CIBJO’s annual congress in Bahrain at the end of 2019 saw a busy schedule of conferences and seminars. At the Marketing and Education commission, green methods of doing business were declared critical-for major multinational corporations and local retailers alike. At the meeting, CIBJO Marketing and Education Commission president Jonathan Kendall spoke of the Jewellery Industry Greenhouse Gas Measurement (GHG) Initiative, and showed a quote from the Bank of England governor Mark Carney who said that firms and industries that are not moving to lower their carbon emissions will be punished by investors and go bankrupt.
CIBJO’s GREEN INITIATIVE
CIBJO’s green initiative, which was launched in 2014, across the whole jewellery pipeline aims to protect the world for future generations. “The world is changing so quickly. We are poisoning ourselves. I would like to encourage more organisations associated with CIBJO to sign up,” said Mr Kendall. Moya McKeown, an environmental consultant with Carbon-Expert, said the primary aim is to help companies understand the impact they have on the environmental while also securing the long-term future of firms in the jewellery sector. She told the meeting about the Jewellery Industry GHG measurement initiative Carbon Management Programme which enables firms to cut their environmental impact.
She said that companies could fairly easily measure their carbon footprint by looking at their operations overall. This includes the amount of electricity used in their buildings, fuel used by company cars and distribution vehicles, and in other operations in the supply chain. “There are practical steps,” she said. Regarding emissions, you can choose which vehicles and factory/office heating fuel you use and if you can change and reduce it. In responsible sourcing, what is the effect on climate change if you can’t get the materials.
Then there is the issue of affordable and clean energy–move to renewables from fossil fuels and look for energy efficiencies in your organisation. “Be mindful about water usage, business travel, recyclable packaging that does not need to be sent to a landfill, employees commuting to work rather than taking public transport. It’s not always possible to make the changes, but do the initial measurement to see where changes can be made,” she added.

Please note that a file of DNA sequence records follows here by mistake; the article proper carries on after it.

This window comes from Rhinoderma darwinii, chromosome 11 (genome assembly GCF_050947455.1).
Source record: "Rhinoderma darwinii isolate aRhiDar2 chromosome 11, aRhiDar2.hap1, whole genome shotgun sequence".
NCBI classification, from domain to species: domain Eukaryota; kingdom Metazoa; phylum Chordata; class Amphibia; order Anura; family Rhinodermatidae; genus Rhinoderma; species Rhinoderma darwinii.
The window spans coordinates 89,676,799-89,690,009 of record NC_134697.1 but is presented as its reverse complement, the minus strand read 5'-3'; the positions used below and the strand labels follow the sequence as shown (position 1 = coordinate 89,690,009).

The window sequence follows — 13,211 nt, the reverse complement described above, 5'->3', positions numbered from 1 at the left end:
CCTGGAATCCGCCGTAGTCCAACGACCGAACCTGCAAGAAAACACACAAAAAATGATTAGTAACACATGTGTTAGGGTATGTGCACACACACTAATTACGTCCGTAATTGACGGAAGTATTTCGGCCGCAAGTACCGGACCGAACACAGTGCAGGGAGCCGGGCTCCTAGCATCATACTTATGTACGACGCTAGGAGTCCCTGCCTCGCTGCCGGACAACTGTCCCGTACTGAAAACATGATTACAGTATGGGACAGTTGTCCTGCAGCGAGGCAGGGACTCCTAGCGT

Becoming carbon neutral starts with awareness.
Meanwhile, Mr Kendall, also president of De Beers Group Industry Services, said that without the CIBJO green initiative, “we [De Beers] wouldn’t have made all the changes. It has led me and my team to measure all the details and made us hugely aware of our carbon footprint. First understand it, and then look for ways to reduce it. It’s very motivating and I think it will be legislated soon so we want to be ahead of the curve. ”The changes include working with suppliers, improving data accuracy and quality, and staff engagement. Solar panels have been installed and there has been a big fall in carbon dioxide emissions through more efficient heating systems. ’“At De Beers, we strongly believe in leaving a positive legacy. Protect the natural world, institute ethical practices across the industry, standing with empowerment and education for girls and women, recovering carbon emissions by using technology to store carbons in rocks. The kimberlite that is dug out can store carbon dioxide which is incredible,” he said.
Mr Kendall and Ms McKeown were joined on stage by Coral Commission President and Vice President, Enzo Liverino and Rui Galopim de Carvalho. Having seen the effect of climate change on the oceans and the bleaching of coral reefs, the two men had really become strong proponents of the green initiative, Mr Kendall said. Mr Liverino said that he had seen lower business expenses as a result of the Jewellery Industry Greenhouse Gas Measurement Initiative. “It costs relatively little and, after a short time, I get the money back through the savings I have made.
”Meanwhile, Mr Galopim de Carvalho commented: “It’s not just about our business but about our lives.”
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